Corky Carroll reflects on how to have fun & making a living
Surfersvillage Global Surf News, 22 December, 2013 - The long-awaited biography of legendary surfer, surfboard builder, catamaran guru and all around master of watery things, and fun, Hobie Alter was released at a star-studded book signing and celebration party Dec. 7 at the Surfing Heritage Foundation in San Clemente.
When it comes to amazing lives built around surfing, not too many come close to Hobie’s. The guy is one of a kind when it comes to figuring out ways to make a living off of ways to have fun.
Read more of Corky's take on Hobie here
Fresh out of high school and thinking outside of the conventional 1950's box, the 17-year-old Hobie was already beginning to shape a culture-along with a lifestyle and an industry. He started out shaping balsa and fiberglass surfboards for himself and a few friends in the garage of his family's summer home above Oak Street beach in Laguna. By the end of 1953 he'd made some 80 boards there and was fine-tuning his craft.
Fed up with the piles of wood shavings and gobs of resin on the floor, Hobie's father helped him set up in a small workshop and showroom on Coast Highway in nearby Dana Point - on the well-traveled road to and from the most popular surf spots in the area. By the end of the decade, Hobie had a big head start on his surfboard-building contemporaries. After the movie "Gidget" was released and surfing became a major youth culture obsession, Hobie had already realized his dream of making a living and doing exactly what he wanted to do.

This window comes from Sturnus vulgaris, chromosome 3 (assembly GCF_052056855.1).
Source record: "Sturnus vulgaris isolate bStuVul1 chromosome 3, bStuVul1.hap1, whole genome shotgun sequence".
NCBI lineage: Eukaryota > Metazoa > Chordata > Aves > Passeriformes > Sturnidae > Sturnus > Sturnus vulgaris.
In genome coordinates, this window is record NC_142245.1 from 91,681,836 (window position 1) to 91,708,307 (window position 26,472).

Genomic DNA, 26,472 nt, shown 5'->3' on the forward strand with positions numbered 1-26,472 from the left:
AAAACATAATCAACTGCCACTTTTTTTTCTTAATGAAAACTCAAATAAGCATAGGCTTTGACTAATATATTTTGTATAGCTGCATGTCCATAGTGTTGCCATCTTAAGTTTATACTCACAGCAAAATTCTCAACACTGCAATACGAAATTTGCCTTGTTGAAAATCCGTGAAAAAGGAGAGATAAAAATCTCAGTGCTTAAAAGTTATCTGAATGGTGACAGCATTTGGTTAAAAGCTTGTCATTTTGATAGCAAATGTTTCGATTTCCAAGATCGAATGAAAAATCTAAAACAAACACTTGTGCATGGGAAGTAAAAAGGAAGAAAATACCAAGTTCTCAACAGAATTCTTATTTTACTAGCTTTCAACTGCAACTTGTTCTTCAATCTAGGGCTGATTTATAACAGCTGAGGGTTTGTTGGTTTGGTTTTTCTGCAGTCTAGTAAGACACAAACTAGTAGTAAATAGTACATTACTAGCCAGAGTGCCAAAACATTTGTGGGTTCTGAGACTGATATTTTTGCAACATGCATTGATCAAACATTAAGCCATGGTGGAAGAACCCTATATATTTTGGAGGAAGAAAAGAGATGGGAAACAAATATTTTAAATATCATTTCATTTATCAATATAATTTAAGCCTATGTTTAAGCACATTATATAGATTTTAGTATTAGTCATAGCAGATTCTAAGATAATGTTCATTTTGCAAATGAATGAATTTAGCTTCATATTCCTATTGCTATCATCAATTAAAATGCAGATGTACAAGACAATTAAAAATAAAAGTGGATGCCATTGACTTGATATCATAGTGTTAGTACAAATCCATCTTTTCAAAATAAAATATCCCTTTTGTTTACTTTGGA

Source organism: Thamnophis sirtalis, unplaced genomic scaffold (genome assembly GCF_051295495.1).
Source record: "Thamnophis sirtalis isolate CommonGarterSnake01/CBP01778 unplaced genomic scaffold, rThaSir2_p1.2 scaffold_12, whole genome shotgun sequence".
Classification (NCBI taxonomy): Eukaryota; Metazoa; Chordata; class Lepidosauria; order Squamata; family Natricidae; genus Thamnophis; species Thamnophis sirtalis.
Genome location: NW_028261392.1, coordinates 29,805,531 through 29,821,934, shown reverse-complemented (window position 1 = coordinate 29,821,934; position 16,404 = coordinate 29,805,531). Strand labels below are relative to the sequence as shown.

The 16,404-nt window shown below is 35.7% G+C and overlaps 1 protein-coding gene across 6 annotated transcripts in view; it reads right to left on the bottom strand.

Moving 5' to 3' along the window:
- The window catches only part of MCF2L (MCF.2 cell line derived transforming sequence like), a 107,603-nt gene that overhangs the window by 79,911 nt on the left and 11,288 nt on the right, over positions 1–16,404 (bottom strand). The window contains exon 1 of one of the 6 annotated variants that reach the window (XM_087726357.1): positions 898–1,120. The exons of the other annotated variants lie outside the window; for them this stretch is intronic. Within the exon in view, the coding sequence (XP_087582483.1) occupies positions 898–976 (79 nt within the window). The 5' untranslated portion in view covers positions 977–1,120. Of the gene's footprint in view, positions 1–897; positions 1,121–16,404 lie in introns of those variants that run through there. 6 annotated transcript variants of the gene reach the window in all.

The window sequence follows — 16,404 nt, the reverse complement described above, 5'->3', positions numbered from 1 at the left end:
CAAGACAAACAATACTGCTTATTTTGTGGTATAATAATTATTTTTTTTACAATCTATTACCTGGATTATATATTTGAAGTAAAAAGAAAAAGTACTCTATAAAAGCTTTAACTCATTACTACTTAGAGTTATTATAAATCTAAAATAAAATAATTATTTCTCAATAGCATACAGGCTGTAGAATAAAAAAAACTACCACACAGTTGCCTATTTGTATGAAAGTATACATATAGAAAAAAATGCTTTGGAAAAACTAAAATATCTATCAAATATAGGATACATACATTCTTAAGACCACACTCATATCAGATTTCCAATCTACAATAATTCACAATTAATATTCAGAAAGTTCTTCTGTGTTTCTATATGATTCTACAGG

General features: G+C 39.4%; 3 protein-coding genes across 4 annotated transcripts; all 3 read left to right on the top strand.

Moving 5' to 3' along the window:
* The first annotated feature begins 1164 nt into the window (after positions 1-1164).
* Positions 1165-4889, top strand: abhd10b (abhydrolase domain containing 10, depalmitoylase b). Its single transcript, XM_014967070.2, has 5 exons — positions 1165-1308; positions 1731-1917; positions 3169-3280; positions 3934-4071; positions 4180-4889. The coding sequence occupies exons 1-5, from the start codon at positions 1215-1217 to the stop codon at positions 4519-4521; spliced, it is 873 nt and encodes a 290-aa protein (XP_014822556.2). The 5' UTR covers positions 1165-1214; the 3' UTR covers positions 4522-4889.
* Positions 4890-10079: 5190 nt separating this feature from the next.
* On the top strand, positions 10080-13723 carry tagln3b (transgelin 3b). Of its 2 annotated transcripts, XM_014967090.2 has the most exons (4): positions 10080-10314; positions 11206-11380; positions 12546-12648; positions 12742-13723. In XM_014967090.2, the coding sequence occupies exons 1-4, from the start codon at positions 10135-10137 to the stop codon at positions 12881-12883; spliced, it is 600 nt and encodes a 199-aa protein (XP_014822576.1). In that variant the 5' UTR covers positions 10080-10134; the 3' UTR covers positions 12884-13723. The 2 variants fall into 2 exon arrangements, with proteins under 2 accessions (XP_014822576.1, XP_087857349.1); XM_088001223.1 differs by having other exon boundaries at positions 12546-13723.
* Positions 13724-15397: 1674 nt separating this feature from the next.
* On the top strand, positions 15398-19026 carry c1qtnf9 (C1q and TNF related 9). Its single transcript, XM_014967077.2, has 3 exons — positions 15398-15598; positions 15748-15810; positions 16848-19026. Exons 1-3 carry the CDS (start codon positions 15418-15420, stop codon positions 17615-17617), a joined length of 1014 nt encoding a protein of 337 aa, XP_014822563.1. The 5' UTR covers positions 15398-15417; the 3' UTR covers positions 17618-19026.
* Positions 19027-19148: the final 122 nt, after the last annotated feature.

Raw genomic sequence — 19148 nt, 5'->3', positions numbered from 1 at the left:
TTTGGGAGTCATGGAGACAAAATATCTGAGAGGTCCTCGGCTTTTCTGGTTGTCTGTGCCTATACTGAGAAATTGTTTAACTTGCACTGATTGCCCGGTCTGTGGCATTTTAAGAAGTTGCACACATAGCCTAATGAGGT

During the mid-1960s Hobie repeated his visionary thinking. He joined forces with a nationally known citrus juice brand, Vita-Pakt, to create the Hobie Super Surfer skateboard and a promotional skateboarding team that spread the word to landlocked cities across the country. "Sidewalk surfing" as it was known, became a nationwide phenomenon.
By the late 1960s, Hobie was at it again, this time designing, engineering and producing the Hobie Catamaran, a small and relatively inexpensive sailboat that revolutionized the rather staid and sometimes elitist world of yachting. Anyone with $999 at the time could become a sailor and launch a Hobie Cat - "the people's boat" - without a yacht club membership, marina slip fees, or even access to a boat ramp. Simply trailer the "Hobie Cat" to a shore, drag it down to the waterline, raise the sail and...go!
Hobie launched a chain of dealerships and retail stores and established a series of clothing licenses to stock the shops with soft goods, complementing the hard goods categories of Hobie-branded surfboards, skateboards and sailboats. In just over 20 years, Hobie Alter had created a model for everything the surf lifestyle and industry stands for today, doing exactly what he wanted to do - having fun, in, on, and around the ocean.